In this third column on how to educate entgrepeneurs, I will dive into the idea of a universal academic brain and look at the elements that the brain could or should cover. This blog will look at wicked problems and experiential learning.
I am developing a framework for assessing student-entrepreneurs' learning while they develop and establish their own ventures. Last week, we ended the (C)lean Tech Launchpad (CTL) – one of my pilot courses on entrepreneurship – with pitches by the nine technology ventures to a jury of investors.
The teaching team consisted of newly hired professors of practice at IDE and Prof. Marc Meyer and his team from Northeastern University, Boston. The course is assessed on three aspects: the ground covered since its start in February; the quality of the final pitch; and the business plan itself. This works for a course of six credits (EC).
In September, we will do the first run of the new course with fifteen credits: Build Your Start-up (open to all Delft MSc students, so please contact me if you have a business idea!). We can't just grade the business plan at the end of the course as this would exclude the their 'in-business' learning. Instead, I need to look at the elements that I believe belong to the universal academic brain. I introduced the notion of the universal academic brain in my second blog.
Most of the literature on academic work, academic learning goals, exit qualifications and so forth are either programme specific or very general. To illustrate the latter, one of Delft's learning goals is to be "… able to synthesise knowledge and solve problems creatively when dealing with complex issues."
I understand this to mean that Delft graduates need to be able to apply their knowledge creatively to solve complex problems. In the case of student-entrepreneurs, this might be somewhat different since they need to create the knowledge in advance themselves. furthermore, once a problem is solved, new problems – or creative challenges, as entrepreneurs like to call them – emerge.
The theory of problem solving introduced by design theorists Rittel & Webber (1973) refers to this as a 'wicked' problem as opposed to a 'tame' problem. A wicked problem is " a problem that is difficult or impossible to solve because of incomplete, contradictory, and changing requirements that are often difficult to recognise. … Moreover, because of complex inter-dependencies, the effort to solve one aspect of a wicked problem may reveal or create other problems." (source Wikipedia). Et voila, this closely resembles the never-ending entrepreneurial story of emerging and interrelated problems which cannot be dealt with until they are resolved one by one.
But because of the interrelated nature of the problems and their solutions, they need to be worked on in parallel. Hence, setting up a business is a true wicked situation. If student-entrepreneurs are to successfully establish companies, they need to be proficient in handling wicked problems. In my opinion, wicked problem solving can be learned. But what should the learning process entail?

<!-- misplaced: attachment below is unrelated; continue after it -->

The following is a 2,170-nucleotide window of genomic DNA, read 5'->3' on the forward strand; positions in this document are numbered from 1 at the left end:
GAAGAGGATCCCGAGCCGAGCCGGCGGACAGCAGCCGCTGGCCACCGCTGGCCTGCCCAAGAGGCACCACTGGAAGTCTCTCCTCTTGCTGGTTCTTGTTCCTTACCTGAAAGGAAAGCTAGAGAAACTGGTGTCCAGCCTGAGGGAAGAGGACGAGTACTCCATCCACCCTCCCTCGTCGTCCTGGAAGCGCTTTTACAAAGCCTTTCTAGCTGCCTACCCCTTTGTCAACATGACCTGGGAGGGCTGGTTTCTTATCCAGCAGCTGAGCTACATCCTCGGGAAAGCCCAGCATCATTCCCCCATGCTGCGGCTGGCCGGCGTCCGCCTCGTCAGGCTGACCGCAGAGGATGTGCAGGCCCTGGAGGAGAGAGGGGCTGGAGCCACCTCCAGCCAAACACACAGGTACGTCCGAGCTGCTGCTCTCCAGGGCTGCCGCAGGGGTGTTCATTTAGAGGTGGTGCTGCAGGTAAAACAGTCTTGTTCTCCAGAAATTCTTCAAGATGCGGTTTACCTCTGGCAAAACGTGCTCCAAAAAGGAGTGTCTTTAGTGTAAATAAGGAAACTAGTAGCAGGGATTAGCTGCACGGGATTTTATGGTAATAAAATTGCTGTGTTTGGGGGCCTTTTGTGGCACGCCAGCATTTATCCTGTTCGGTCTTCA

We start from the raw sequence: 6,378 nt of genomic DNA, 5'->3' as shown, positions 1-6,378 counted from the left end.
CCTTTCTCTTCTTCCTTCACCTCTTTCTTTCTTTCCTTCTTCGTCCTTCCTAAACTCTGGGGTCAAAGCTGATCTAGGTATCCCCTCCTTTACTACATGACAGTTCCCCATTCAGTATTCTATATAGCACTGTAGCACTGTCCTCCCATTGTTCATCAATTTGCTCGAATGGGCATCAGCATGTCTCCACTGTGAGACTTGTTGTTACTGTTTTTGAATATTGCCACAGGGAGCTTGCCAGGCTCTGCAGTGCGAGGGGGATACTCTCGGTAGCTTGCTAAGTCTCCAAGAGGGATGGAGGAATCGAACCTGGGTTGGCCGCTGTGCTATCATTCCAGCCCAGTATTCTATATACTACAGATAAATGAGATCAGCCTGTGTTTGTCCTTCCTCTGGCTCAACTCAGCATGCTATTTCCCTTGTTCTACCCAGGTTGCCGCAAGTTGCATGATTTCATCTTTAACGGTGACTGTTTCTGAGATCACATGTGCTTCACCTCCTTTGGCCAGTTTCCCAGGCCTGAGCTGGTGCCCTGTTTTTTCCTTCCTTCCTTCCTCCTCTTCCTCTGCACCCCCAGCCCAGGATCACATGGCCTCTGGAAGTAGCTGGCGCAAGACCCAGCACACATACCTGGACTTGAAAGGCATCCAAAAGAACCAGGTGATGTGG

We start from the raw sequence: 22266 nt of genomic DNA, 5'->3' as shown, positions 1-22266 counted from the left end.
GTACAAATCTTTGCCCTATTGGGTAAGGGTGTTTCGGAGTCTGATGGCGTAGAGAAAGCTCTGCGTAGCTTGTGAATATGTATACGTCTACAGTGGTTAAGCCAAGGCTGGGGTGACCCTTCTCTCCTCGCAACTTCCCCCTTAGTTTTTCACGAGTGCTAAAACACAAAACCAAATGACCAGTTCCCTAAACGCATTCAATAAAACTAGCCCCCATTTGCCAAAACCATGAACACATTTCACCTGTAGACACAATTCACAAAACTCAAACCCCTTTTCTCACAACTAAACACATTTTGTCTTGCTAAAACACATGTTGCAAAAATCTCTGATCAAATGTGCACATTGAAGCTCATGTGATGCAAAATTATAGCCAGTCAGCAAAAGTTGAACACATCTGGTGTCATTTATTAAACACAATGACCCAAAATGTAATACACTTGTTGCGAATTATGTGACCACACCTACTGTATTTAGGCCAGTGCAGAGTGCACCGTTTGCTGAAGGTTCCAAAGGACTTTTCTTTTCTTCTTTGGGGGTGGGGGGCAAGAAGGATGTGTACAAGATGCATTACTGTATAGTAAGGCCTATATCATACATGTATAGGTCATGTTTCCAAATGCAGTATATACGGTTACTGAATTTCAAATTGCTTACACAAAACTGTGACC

Student-entrepreneurs find themselves on a rollercoaster of dealing with wicked problems. Each step is a unique experience that results in a string of unique and interrelated experiences over a period of time. John Dewey, a twentieth century educational philosopher, advocated progressive and liberal education which sees education as part of life rather than as preparing for life.
In his view, real-life experiences are fundamental to human learning. His theory of experiences is based on two principles: 1) a 'continuity' of experiences that influences the future of the learner; 2) 'interaction' in which past experiences influence a new present situation. In other words, learners' real-life experiences in any given situation influence their future in which they apply the insights gained to the present situation: experiential learning!
Our student-entrepreneurs are immersed in a process of largely self-directed experiential learning, hopping from one wicked problem to another and gaining tons of experience that provide opportunities to learn from. But the tricky thing is that for an experience to be of any value, they need to reflect and create that value themselves. In other words, they need to be able to extract valuable insights from past occurrences when working on wicked problems.
To conclude this third blog, we now understand that student-entrepreneurs are immersed in wicked problems that they will need to master by drawing on experiential learning. I will elaborate on this in the next blog.
Frido Smulders, Associate Professor Design, Innovation and Entrepreneurship, was granted a two-year educational fellowship by the TU Delft Executive Board in December 2016. Your response is welcome here.